Six Questions to Ask About Your Financial Firm's Cybersecurity Risk
For investment management firms to embrace a security-first approach, they must regularly audit and evaluate their cybersecurity risk profile and adjust as necessary based on the evolving security landscape and technological advances. Continue reading for six questions your firm should reflect on regarding their cybersecurity risk profile.
1) What is our commitment to cybersecurity and what is our outlook on the future?
Regulators and investors continue to ask more questions about financial firm cybersecurity because they want to know that firms are effectively mitigating risk. To meet these growing expectations, firms must demonstrate that you take cybersecurity risk seriously and have implemented sound systems, policies and procedures to combat those risks. As the threat landscape and technology continue to evolve, investment management firms need to evolve accordingly and develop better ways to counteract threats. Firms don’t necessarily need to implement every available security technology, but they should be keenly aware of their options and have a plan to effectively mitigate as much risk as possible.
2) How are we addressing third party risk and oversight?
Investment management firms often rely on third party vendors to obtain functionality or capabilities that they need, want or can’t afford to produce on their own. However, moving functions out of the firm's control can present challenges. With any outsourced function, the firm inherently takes on additional risks at the hands of the third party, but it's critical for investment managers to limit those risks through sufficient due diligence. To combat vendor risk, financial firms need to maintain strict oversight of all third party relationships and investigate security practices and protocols, particularly for those vendors who have access to the firm's confidential information. An outsourced vendor should be providing the same level of security (or better!) as your firm would if the function was under in-house control.
3) Does our finacial firm's cybersecurity program include vulnerability assessments and/or penetration tests?
There is a lot of confusion about vulnerability assessments and penetration tests. Firms should have an understanding of the differences and be using these tests to effectively mitigate risk across their businesses.
At a high level, penetration testing is when you have identified a system that has services or ports open and you are essentially hacking or using simulated hacking attempts to compromise or break that system and demonstrate what may be a potential vulnerability. This is a very highly focused and targeted activity, highly dependent on the type of system you are testing against as well as the skill and capabilities of the person or firm conducting the test.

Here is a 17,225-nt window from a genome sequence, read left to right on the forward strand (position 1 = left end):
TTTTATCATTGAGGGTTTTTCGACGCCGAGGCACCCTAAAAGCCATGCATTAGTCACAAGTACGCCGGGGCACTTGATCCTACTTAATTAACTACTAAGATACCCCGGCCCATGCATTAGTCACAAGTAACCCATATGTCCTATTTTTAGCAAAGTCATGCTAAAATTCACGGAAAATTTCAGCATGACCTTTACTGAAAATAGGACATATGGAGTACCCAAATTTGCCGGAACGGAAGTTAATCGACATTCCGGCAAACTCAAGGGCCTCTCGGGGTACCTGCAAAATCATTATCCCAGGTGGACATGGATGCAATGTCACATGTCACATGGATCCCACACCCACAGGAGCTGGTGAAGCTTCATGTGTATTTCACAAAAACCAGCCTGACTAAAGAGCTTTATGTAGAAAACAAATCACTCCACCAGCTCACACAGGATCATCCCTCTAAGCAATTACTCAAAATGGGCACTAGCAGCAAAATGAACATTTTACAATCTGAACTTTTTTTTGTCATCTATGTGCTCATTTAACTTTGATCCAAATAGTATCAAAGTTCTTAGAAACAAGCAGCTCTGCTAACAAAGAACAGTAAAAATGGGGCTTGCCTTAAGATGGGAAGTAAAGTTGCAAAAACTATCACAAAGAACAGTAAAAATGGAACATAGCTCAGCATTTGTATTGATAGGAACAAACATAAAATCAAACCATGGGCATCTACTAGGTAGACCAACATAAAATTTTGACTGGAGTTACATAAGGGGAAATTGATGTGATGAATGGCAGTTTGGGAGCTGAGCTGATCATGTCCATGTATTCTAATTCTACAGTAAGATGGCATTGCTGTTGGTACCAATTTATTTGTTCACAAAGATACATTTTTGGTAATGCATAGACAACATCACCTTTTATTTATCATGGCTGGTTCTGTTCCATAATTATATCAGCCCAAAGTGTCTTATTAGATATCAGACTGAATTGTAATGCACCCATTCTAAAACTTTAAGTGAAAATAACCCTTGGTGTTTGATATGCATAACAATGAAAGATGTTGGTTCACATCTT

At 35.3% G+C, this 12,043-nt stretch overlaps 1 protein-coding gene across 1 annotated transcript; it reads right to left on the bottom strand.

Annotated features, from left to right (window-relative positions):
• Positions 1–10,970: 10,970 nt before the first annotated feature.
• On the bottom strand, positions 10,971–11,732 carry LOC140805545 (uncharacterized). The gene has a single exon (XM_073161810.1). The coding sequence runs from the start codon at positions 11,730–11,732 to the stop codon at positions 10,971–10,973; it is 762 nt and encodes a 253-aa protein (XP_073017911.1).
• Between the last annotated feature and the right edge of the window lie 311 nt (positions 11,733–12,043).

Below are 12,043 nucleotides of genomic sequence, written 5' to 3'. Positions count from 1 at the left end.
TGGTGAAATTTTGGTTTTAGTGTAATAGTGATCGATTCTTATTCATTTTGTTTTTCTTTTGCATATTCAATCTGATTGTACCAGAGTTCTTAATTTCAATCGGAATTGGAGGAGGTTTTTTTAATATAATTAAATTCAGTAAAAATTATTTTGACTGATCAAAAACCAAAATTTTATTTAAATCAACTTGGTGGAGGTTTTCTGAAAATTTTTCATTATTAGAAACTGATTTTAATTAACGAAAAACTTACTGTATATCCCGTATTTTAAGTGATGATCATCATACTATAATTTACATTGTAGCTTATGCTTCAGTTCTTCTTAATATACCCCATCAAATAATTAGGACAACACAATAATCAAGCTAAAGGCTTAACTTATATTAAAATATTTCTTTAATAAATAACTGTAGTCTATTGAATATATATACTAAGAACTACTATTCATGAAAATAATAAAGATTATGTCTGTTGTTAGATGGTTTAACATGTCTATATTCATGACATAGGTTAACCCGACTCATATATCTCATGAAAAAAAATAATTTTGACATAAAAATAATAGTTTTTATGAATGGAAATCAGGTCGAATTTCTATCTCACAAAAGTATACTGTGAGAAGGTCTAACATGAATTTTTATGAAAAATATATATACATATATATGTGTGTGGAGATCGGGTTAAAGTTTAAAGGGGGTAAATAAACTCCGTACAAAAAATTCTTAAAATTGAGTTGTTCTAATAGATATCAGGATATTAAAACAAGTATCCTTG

Alternatively, a vulnerability assessment is a broader spectrum test, and it serves as a discovery action. A vulnerability assessment typically scans an entire environment and catalogs and index weaknesses and risk points. With this information, firms have database of known vulnerabilities to assess overall risk and identify where remediations need to be implemented.
4) What is our financial firm's cybersecurity budget?
Clearly, much of a firm's ability to mitigate cybersecurity risk is impacted by their budget. There is a wide range of systems, technologies and training that alternative investment firms can employ to address security threats. On the infrastructure side, there are basic items that cannot be ignored: firewalls, anti-virus software, mobile device management platforms, secure remote access, patch management. We'd also suggest intrusion detection and prevention systems and SIEM should fall into this critical category.
Beyond technology, however, firms need to have policies and procedures in place to address firm and operational risk at the hands of a cyber incident. And training employees on said policies should be non-negotiable. Fortunately, educating your employees can also offer a hedge fund one of the best returns on its investments. Because the most common cyber risks are often initiated by users (whether unintentionally or maliciously), training those users on security best practices will empower the firm to mitigate cyber risk across all levels.
5) What cloud model are we using?
6) What training do we have in place for employees?
Bolstering your workforce with training tools and education is one of the most effective ways to mitigate cybersecurity risk. Beyond annual training exercises and drills, many investment firms are also relying on phishing tools to advance employee knowledge of cyber threats. Simulated phishing exercises can be pushed out through a managed service provider and test employee awareness and knowledge. By emulating a true attack, a managed phishing email tests employees in-the-moment and can report back to managers and firm heads about the level of preparedness its users have.